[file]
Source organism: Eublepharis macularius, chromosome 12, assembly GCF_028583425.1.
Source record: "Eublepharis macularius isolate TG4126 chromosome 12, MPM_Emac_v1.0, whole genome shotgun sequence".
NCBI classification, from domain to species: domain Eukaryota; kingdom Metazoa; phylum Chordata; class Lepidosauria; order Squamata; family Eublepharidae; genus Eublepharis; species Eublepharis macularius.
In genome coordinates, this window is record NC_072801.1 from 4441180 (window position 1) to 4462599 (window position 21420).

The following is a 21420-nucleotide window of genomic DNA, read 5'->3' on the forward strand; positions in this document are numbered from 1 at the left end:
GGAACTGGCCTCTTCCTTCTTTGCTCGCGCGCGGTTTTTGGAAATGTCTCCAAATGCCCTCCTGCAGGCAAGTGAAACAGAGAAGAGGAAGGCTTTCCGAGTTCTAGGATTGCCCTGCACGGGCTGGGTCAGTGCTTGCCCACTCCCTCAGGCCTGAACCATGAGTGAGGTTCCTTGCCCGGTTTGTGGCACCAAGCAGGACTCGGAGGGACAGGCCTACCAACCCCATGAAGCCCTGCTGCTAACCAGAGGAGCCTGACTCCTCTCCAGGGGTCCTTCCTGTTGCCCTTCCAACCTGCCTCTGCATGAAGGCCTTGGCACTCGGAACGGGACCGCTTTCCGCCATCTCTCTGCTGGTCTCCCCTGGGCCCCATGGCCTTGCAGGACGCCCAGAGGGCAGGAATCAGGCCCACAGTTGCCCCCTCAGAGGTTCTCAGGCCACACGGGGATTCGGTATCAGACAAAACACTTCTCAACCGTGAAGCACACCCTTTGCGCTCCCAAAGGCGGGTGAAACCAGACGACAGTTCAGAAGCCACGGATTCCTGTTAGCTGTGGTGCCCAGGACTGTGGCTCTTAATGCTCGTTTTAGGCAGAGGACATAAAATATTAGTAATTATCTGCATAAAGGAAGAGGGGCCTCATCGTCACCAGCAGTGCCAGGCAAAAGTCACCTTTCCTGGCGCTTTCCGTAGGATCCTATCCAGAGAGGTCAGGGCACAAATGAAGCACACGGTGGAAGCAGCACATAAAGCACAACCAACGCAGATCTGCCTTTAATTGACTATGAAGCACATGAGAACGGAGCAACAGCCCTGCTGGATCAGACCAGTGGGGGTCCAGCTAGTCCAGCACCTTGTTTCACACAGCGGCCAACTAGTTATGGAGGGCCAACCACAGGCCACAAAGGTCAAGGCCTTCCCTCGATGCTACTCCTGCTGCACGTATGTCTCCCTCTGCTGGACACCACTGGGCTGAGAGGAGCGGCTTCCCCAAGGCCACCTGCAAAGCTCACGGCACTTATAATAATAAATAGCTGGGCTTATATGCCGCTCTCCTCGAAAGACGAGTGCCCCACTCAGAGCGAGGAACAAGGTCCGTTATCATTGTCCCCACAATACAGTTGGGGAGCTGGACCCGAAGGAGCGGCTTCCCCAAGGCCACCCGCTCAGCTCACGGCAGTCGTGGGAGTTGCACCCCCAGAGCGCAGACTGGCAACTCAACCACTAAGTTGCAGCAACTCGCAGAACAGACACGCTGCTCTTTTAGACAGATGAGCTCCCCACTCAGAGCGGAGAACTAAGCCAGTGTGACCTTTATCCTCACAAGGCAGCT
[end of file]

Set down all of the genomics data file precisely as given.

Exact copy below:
Source organism: Eublepharis macularius, chromosome 12, assembly GCF_028583425.1.
Source record: "Eublepharis macularius isolate TG4126 chromosome 12, MPM_Emac_v1.0, whole genome shotgun sequence".
NCBI classification, from domain to species: domain Eukaryota; kingdom Metazoa; phylum Chordata; class Lepidosauria; order Squamata; family Eublepharidae; genus Eublepharis; species Eublepharis macularius.
In genome coordinates, this window is record NC_072801.1 from 4441180 (window position 1) to 4462599 (window position 21420).

The following is a 21420-nucleotide window of genomic DNA, read 5'->3' on the forward strand; positions in this document are numbered from 1 at the left end:
GGAACTGGCCTCTTCCTTCTTTGCTCGCGCGCGGTTTTTGGAAATGTCTCCAAATGCCCTCCTGCAGGCAAGTGAAACAGAGAAGAGGAAGGCTTTCCGAGTTCTAGGATTGCCCTGCACGGGCTGGGTCAGTGCTTGCCCACTCCCTCAGGCCTGAACCATGAGTGAGGTTCCTTGCCCGGTTTGTGGCACCAAGCAGGACTCGGAGGGACAGGCCTACCAACCCCATGAAGCCCTGCTGCTAACCAGAGGAGCCTGACTCCTCTCCAGGGGTCCTTCCTGTTGCCCTTCCAACCTGCCTCTGCATGAAGGCCTTGGCACTCGGAACGGGACCGCTTTCCGCCATCTCTCTGCTGGTCTCCCCTGGGCCCCATGGCCTTGCAGGACGCCCAGAGGGCAGGAATCAGGCCCACAGTTGCCCCCTCAGAGGTTCTCAGGCCACACGGGGATTCGGTATCAGACAAAACACTTCTCAACCGTGAAGCACACCCTTTGCGCTCCCAAAGGCGGGTGAAACCAGACGACAGTTCAGAAGCCACGGATTCCTGTTAGCTGTGGTGCCCAGGACTGTGGCTCTTAATGCTCGTTTTAGGCAGAGGACATAAAATATTAGTAATTATCTGCATAAAGGAAGAGGGGCCTCATCGTCACCAGCAGTGCCAGGCAAAAGTCACCTTTCCTGGCGCTTTCCGTAGGATCCTATCCAGAGAGGTCAGGGCACAAATGAAGCACACGGTGGAAGCAGCACATAAAGCACAACCAACGCAGATCTGCCTTTAATTGACTATGAAGCACATGAGAACGGAGCAACAGCCCTGCTGGATCAGACCAGTGGGGGTCCAGCTAGTCCAGCACCTTGTTTCACACAGCGGCCAACTAGTTATGGAGGGCCAACCACAGGCCACAAAGGTCAAGGCCTTCCCTCGATGCTACTCCTGCTGCACGTATGTCTCCCTCTGCTGGACACCACTGGGCTGAGAGGAGCGGCTTCCCCAAGGCCACCTGCAAAGCTCACGGCACTTATAATAATAAATAGCTGGGCTTATATGCCGCTCTCCTCGAAAGACGAGTGCCCCACTCAGAGCGAGGAACAAGGTCCGTTATCATTGTCCCCACAATACAGTTGGGGAGCTGGACCCGAAGGAGCGGCTTCCCCAAGGCCACCCGCTCAGCTCACGGCAGTCGTGGGAGTTGCACCCCCAGAGCGCAGACTGGCAACTCAACCACTAAGTTGCAGCAACTCGCAGAACAGACACGCTGCTCTTTTAGACAGATGAGCTCCCCACTCAGAGCGGAGAACTAAGCCAGTGTGACCTTTATCCTCACAAGGCAGCT